How do I get rid of the kerosene smell in the house?

Marios Ioannou
by Marios Ioannou

Hello all,I had recently a leakage at my house where 200 Ltr of kerosene were absorbed from the roof to the bedrooms ceilings as a result one of the flooded and the staircases walls leaking. With the passing of time leakage stopped but the smell still remains.Also the weather do not help at all as its winter time and cannot leave the windows and doors open. Does anyone know how to get rid of the smell from the house? Many thanks!

  4 answers
  • Kathy Gunter Law Kathy Gunter Law on Dec 12, 2018

    Lay newspaper down

    Place charcoal on the newspaper (the kind without lighter fluid)

    I have purchased these but you would probably need quite a few.

  • Marios Ioannou Marios Ioannou on Dec 12, 2018

    Hello Kathy,

    Thanks for your reply!

    The charcoal will absorb the smell from the wall?

  • Peggy L Burnette Peggy L Burnette on Dec 12, 2018

    Hi this is Peggy. Sorry you are dealing with kerosene smell in the house.. Please be safe and remember safety first. Take care and Merry Christmas.


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    Fuel oil fumes are volatile and flammable. Avoid sparks, flames, and smoking. Contact local fire department. They are interested in your safety and protecting the environment.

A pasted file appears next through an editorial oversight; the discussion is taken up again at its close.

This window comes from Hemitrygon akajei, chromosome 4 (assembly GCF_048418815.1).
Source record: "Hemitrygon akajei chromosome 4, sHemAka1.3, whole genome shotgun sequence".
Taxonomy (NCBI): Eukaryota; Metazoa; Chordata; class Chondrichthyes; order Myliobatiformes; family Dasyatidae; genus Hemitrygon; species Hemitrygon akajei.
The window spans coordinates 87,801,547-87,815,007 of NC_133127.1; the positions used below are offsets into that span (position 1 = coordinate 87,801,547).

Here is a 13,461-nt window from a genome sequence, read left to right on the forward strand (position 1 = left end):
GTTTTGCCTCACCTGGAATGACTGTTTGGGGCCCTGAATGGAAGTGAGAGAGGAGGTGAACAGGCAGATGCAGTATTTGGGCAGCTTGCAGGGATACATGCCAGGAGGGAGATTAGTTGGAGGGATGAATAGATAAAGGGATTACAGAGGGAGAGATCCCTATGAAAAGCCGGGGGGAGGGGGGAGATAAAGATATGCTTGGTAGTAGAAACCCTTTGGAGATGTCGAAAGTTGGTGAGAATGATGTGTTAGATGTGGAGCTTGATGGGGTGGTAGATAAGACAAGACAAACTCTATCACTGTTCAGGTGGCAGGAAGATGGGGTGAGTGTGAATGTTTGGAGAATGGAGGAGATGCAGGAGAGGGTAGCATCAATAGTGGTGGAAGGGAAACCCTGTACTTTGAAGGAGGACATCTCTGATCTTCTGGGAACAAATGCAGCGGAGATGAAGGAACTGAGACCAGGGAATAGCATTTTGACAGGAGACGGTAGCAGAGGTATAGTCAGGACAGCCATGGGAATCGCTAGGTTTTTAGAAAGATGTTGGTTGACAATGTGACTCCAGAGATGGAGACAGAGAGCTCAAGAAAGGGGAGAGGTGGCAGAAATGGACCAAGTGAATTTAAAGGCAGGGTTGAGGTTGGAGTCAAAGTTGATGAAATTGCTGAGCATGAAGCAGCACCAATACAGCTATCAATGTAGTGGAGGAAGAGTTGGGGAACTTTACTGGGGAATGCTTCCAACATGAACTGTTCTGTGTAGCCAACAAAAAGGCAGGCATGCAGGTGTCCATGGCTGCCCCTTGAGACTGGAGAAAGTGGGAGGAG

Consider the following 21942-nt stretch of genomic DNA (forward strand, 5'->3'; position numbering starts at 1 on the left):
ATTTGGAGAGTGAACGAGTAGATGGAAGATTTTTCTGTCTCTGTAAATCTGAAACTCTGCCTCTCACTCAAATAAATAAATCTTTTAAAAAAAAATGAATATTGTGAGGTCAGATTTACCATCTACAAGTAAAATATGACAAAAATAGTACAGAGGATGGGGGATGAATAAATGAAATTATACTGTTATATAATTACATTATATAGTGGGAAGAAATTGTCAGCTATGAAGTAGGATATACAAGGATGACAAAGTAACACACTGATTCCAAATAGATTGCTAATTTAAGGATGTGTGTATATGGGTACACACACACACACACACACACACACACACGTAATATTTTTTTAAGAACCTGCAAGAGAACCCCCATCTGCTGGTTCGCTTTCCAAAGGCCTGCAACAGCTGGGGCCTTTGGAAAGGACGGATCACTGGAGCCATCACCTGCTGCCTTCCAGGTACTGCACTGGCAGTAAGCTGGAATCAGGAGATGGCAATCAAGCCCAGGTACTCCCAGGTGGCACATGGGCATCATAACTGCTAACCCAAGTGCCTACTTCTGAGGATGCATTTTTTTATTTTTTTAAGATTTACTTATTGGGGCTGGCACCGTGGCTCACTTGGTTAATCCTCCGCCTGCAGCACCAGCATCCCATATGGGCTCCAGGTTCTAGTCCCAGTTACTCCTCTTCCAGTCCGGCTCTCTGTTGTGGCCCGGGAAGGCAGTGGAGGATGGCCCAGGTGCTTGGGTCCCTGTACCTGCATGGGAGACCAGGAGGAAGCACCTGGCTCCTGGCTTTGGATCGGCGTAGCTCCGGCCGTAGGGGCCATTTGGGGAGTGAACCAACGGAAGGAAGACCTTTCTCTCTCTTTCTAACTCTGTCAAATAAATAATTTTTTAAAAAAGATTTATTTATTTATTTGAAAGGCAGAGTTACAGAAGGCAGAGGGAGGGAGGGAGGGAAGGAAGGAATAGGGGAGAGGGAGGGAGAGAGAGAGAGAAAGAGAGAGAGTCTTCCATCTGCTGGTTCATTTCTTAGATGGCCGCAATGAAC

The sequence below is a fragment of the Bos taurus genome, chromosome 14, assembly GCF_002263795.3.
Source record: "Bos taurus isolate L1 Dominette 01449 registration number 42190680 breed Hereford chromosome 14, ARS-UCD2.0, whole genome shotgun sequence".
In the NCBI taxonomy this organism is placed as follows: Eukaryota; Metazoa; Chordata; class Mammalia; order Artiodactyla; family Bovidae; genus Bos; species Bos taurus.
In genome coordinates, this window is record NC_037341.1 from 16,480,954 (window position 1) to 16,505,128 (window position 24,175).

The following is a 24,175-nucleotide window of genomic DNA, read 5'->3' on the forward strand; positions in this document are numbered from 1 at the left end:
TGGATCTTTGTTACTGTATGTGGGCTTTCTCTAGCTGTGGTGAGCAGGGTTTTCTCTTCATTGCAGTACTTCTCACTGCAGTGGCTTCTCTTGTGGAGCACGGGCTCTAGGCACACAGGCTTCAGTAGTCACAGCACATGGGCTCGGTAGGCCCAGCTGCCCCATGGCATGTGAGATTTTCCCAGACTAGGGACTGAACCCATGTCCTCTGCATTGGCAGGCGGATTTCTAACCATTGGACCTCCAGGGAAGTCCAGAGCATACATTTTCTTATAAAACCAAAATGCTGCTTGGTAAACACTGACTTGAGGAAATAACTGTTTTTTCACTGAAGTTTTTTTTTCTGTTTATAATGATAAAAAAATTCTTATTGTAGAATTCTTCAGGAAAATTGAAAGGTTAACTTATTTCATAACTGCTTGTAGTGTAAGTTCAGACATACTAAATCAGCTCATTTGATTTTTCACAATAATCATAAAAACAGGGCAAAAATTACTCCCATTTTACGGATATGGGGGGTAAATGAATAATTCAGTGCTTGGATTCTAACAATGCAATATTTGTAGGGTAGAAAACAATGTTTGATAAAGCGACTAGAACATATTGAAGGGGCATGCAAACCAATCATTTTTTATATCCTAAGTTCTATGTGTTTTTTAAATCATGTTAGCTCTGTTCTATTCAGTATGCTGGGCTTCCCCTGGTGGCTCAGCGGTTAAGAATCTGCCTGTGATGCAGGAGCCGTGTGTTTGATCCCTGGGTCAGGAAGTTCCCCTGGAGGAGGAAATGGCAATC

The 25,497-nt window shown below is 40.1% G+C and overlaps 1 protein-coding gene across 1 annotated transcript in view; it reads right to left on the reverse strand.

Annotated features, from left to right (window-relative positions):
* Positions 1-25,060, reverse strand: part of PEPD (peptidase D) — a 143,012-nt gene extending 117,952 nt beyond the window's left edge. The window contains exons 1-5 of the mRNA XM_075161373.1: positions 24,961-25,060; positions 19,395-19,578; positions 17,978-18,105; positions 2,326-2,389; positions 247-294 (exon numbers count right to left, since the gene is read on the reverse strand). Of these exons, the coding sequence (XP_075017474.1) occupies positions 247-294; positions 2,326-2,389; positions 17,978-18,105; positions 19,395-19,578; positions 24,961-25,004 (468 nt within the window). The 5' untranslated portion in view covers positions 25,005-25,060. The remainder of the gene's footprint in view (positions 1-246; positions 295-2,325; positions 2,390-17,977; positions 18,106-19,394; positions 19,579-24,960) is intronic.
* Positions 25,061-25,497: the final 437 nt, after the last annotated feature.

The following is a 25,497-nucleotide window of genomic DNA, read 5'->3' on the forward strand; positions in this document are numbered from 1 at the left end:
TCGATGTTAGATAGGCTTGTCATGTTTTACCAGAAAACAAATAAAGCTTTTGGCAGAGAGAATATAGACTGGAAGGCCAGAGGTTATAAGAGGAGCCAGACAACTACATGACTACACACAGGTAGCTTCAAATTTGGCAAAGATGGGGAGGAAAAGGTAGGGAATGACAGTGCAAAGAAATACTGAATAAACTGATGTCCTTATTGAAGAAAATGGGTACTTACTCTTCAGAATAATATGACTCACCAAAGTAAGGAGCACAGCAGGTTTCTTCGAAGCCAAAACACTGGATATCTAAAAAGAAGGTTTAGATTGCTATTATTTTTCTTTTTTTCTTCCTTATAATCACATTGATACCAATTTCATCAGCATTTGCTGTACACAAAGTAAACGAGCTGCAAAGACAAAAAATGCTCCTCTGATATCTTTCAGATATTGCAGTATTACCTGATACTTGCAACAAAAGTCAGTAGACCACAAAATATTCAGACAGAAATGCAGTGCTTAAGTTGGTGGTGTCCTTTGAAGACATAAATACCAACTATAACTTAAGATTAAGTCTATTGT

Ventilate to exhaust fumes from home. Crack a window and set fan to exhaust fumes. Seal gaps between adjoining walls. Seal around baseboards, electrical outlets and switches, around pipes and wires that enter the structure, including under kitchen and bathroom sinks, and around any ducts in the wall void. Carpets, upholstery, draperies, etc. will absorb fumes, and it will be difficult to remove odors.

    Avoid breathing fumes. The very young, the elderly or infirm, pregnant women, and those with allergies and respiratory problems should definitely not be exposed to fumes. Headache, nausea, dizziness, and euphoria are common symptoms.

    Oil spills in the tank area can saturate and contaminate soil. Odors can enter through windows and doors. If oil contaminates foundation, odors can enter through foundation. If oil has entered sewer system, odors can enter through toilets and drains.

    If odors persist, contact the local health department. In some areas, the health department will call in the appropriate agencies like EPA or others to test soil and air quality. They will test the levels of volatile organic compounds (VOCs).